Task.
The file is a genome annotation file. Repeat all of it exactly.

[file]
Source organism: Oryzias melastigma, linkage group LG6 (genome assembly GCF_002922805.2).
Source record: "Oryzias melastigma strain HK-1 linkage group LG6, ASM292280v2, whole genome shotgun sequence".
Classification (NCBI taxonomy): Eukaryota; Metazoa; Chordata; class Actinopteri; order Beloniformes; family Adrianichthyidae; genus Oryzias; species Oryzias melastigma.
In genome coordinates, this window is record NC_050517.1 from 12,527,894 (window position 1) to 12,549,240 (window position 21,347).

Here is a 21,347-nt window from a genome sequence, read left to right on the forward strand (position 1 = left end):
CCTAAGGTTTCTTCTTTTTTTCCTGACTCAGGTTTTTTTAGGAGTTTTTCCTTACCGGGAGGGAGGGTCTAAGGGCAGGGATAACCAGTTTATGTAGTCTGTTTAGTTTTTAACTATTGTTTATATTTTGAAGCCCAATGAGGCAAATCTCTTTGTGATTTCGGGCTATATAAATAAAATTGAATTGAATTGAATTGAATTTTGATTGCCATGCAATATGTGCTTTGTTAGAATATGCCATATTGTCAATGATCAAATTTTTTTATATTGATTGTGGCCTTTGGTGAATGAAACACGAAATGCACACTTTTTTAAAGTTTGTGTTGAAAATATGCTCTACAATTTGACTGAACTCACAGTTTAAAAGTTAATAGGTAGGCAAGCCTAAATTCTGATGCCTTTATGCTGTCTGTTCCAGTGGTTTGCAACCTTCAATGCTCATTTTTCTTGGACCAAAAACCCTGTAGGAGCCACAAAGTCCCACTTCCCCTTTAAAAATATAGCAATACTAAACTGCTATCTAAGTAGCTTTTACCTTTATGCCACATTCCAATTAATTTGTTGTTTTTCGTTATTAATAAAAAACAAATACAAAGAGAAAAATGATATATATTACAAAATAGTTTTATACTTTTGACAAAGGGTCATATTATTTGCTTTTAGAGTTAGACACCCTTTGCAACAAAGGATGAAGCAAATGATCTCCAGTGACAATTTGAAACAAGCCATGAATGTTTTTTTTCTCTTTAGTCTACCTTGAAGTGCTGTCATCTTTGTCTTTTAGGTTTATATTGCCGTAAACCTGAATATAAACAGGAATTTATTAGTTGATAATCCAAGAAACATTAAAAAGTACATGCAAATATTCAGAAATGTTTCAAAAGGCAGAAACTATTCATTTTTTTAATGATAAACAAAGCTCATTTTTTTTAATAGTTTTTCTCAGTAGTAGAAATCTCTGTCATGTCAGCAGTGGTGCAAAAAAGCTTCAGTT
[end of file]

Source organism: Oryzias melastigma, linkage group LG6 (genome assembly GCF_002922805.2).
Source record: "Oryzias melastigma strain HK-1 linkage group LG6, ASM292280v2, whole genome shotgun sequence".
Classification (NCBI taxonomy): Eukaryota; Metazoa; Chordata; class Actinopteri; order Beloniformes; family Adrianichthyidae; genus Oryzias; species Oryzias melastigma.
In genome coordinates, this window is record NC_050517.1 from 12,527,894 (window position 1) to 12,549,240 (window position 21,347).

Here is a 21,347-nt window from a genome sequence, read left to right on the forward strand (position 1 = left end):
CCTAAGGTTTCTTCTTTTTTTCCTGACTCAGGTTTTTTTAGGAGTTTTTCCTTACCGGGAGGGAGGGTCTAAGGGCAGGGATAACCAGTTTATGTAGTCTGTTTAGTTTTTAACTATTGTTTATATTTTGAAGCCCAATGAGGCAAATCTCTTTGTGATTTCGGGCTATATAAATAAAATTGAATTGAATTGAATTGAATTTTGATTGCCATGCAATATGTGCTTTGTTAGAATATGCCATATTGTCAATGATCAAATTTTTTTATATTGATTGTGGCCTTTGGTGAATGAAACACGAAATGCACACTTTTTTAAAGTTTGTGTTGAAAATATGCTCTACAATTTGACTGAACTCACAGTTTAAAAGTTAATAGGTAGGCAAGCCTAAATTCTGATGCCTTTATGCTGTCTGTTCCAGTGGTTTGCAACCTTCAATGCTCATTTTTCTTGGACCAAAAACCCTGTAGGAGCCACAAAGTCCCACTTCCCCTTTAAAAATATAGCAATACTAAACTGCTATCTAAGTAGCTTTTACCTTTATGCCACATTCCAATTAATTTGTTGTTTTTCGTTATTAATAAAAAACAAATACAAAGAGAAAAATGATATATATTACAAAATAGTTTTATACTTTTGACAAAGGGTCATATTATTTGCTTTTAGAGTTAGACACCCTTTGCAACAAAGGATGAAGCAAATGATCTCCAGTGACAATTTGAAACAAGCCATGAATGTTTTTTTTCTCTTTAGTCTACCTTGAAGTGCTGTCATCTTTGTCTTTTAGGTTTATATTGCCGTAAACCTGAATATAAACAGGAATTTATTAGTTGATAATCCAAGAAACATTAAAAAGTACATGCAAATATTCAGAAATGTTTCAAAAGGCAGAAACTATTCATTTTTTTAATGATAAACAAAGCTCATTTTTTTTAATAGTTTTTCTCAGTAGTAGAAATCTCTGTCATGTCAGCAGTGGTGCAAAAAAGCTTCAGTT